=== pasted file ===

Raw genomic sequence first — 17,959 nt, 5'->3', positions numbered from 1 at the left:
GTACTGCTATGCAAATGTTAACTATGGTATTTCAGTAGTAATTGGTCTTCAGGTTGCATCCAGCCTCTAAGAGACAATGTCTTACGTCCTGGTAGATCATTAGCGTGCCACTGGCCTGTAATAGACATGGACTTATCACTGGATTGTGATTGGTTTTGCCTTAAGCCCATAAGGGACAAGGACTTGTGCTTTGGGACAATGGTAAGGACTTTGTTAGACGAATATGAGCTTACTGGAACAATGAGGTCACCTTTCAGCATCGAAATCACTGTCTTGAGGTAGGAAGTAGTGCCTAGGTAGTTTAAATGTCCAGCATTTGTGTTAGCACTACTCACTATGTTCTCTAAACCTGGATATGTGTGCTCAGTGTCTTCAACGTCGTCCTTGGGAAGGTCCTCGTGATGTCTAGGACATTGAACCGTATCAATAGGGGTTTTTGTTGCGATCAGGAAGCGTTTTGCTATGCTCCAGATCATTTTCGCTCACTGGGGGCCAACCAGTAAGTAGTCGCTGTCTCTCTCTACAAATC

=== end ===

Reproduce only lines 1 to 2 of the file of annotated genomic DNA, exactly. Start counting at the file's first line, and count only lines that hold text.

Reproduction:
Raw genomic sequence first — 17,959 nt, 5'->3', positions numbered from 1 at the left:
GTACTGCTATGCAAATGTTAACTATGGTATTTCAGTAGTAATTGGTCTTCAGGTTGCATCCAGCCTCTAAGAGACAATGTCTTACGTCCTGGTAGATCATTAGCGTGCCACTGGCCTGTAATAGACATGGACTTATCACTGGATTGTGATTGGTTTTGCCTTAAGCCCATAAGGGACAAGGACTTGTGCTTTGGGACAATGGTAAGGACTTTGTTAGACGAATATGAGCTTACTGGAACAATGAGGTCACCTTTCAGCATCGAAATCACTGTCTTGAGGTAGGAAGTAGTGCCTAGGTAGTTTAAATGTCCAGCATTTGTGTTAGCACTACTCACTATGTTCTCTAAACCTGGATATGTGTGCTCAGTGTCTTCAACGTCGTCCTTGGGAAGGTCCTCGTGATGTCTAGGACATTGAACCGTATCAATAGGGGTTTTTGTTGCGATCAGGAAGCGTTTTGCTATGCTCCAGATCATTTTCGCTCACTGGGGGCCAACCAGTAAGTAGTCGCTGTCTCTCTCTACAAATC